Weekly Trumpet Tips 5/28/13

The Shadow

The Shadow

Welcome to Weekly Trumpet Tips:

Please always feel free to respond / comment on any of the tips listed in these weekly posts. Your input may help clarify details for someone else!

Check out About Face HERE!!! Check out Secrets to Efficient Brass Playing HERE!!!

ReCheck out the Chops Rehab and Jazz Improv courses. These are designed to be 4 weeks worth of lessons to help the student gain insights and skills in each specific area.

Keith is available for clinics and as a guest artist!! Please go to our “Clinics” page for details!

Keith’s new CD is now available on iTunes! Click on the photo below!(Physical CD’s NOW Available! HERE)


Tip #1 – Major Scales

One aspect of playing that a great many players over look or just plain ignore, is scale knowledge.  Just by not knowing all 12 major scales, you’re complicating things automatically for yourself.  If you play in a cover band that has vocalists, I can tell you that Bb is a VERY RARE key!  In fact, most vocalists put horn players in concerts keys of E, G, A, and B!  For trumpet players – that’s F#, A, B, and C# / Db!  FUN keys to have to look at and read – let alone solo in!

A very quick way to improve your scale knowledge is to work on them each day – a little at a time.  Choose 3 scales that you don’t know / don’t know well, and spend 5 minutes on each one.  Work on ascending as well as descending.  Then work on the corresponding Clarke Study!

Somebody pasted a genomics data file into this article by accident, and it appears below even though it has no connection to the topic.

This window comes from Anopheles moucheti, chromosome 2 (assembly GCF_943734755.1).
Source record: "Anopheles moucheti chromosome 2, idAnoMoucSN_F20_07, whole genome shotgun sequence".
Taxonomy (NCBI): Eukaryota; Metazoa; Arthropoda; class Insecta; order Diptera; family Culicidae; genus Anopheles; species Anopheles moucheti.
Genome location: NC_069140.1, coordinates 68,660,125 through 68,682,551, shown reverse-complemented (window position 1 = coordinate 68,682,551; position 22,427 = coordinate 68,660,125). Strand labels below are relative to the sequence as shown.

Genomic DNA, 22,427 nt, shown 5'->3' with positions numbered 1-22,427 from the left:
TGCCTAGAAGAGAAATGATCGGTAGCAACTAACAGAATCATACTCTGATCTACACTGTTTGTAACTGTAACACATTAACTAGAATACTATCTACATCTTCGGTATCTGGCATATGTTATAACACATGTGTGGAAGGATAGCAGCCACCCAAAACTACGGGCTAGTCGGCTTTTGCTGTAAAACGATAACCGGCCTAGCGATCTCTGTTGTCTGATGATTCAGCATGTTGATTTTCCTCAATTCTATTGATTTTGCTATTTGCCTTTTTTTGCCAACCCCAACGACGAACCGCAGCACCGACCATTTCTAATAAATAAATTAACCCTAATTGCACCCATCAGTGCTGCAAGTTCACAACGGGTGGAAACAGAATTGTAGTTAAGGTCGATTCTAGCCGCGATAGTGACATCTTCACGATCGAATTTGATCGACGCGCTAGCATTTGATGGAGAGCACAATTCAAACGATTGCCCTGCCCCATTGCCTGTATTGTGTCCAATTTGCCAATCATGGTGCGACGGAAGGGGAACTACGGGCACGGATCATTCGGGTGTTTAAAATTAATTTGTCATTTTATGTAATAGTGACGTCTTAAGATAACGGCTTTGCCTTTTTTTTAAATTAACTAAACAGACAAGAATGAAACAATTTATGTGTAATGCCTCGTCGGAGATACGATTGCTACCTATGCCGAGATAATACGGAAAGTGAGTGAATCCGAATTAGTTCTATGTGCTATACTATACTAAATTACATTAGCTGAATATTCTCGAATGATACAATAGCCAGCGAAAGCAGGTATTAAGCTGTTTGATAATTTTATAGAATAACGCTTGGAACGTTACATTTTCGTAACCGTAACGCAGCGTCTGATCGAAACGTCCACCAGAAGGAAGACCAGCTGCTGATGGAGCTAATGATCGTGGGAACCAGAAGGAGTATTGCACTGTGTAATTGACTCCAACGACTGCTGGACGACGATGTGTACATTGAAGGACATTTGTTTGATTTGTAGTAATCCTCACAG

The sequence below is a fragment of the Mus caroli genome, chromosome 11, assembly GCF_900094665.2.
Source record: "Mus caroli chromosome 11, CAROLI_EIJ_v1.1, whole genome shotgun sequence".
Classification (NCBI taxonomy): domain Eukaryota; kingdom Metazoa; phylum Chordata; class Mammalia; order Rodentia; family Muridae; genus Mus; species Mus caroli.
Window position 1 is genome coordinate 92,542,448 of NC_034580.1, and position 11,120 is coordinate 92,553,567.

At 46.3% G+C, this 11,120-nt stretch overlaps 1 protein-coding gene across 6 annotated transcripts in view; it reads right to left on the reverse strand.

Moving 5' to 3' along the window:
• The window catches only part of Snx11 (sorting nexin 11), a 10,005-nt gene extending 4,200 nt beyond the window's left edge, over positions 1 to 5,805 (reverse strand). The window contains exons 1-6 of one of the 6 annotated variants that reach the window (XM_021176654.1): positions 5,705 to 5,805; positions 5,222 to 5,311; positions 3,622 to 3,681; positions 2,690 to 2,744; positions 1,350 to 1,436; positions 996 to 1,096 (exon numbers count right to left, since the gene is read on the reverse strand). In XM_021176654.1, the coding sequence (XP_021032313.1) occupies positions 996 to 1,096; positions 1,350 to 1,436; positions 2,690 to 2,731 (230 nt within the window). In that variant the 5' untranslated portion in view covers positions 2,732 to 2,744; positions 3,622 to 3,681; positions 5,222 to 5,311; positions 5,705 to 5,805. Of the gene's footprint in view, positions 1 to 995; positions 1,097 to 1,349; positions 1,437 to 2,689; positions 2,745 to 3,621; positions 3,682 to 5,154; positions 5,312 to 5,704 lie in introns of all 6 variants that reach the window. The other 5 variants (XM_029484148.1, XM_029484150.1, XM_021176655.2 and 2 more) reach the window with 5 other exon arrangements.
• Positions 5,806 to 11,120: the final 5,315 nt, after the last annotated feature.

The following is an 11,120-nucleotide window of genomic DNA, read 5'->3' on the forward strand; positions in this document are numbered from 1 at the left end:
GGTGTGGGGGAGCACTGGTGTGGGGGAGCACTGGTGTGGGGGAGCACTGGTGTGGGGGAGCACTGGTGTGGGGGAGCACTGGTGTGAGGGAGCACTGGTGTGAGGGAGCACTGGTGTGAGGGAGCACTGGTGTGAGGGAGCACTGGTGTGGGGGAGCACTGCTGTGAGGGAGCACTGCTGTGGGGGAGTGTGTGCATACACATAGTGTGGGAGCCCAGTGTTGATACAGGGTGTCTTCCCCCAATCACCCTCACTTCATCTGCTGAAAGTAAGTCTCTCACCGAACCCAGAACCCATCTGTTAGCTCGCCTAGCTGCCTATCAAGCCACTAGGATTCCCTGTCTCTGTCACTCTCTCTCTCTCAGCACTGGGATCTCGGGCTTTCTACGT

Within just a couple weeks, all 12 major scales will have improvement.  Strive for memorization!

Tip #2 – Jack of ALL Trades!

As a player in todays market, it’s important to be able to read, improvise, have good range, and strong endurance.  When a band is looking for a player, you don’t want them to overlook you because they associate you with one or two skills, but no abilities in the other area.  For example, “I’d call so-n-so, but they can only play high notes.”  OR – “Even though so-n-so solos well, his endurance and range aren’t what we need for this show!”

When you are setting up your ideas for practicing, keep this in mind.  Working on ALL aspects of playing is extremely important!  You don’t necessarily have to be the next Freddie Hubbard with improvisation, or the next Maynard Ferguson with range, but you should be able to at least play an intelligent solo if called upon, and play up to E’s and F#’s above high C.  This can vary, but that seems like the accessible range that is most called upon.

Stay tuned for more practice ideas on how to make yourself more marketable as a player…

“Play with conviction!  The audience has no interest in your self doubt.”

Art Blakey

Have a GREAT week!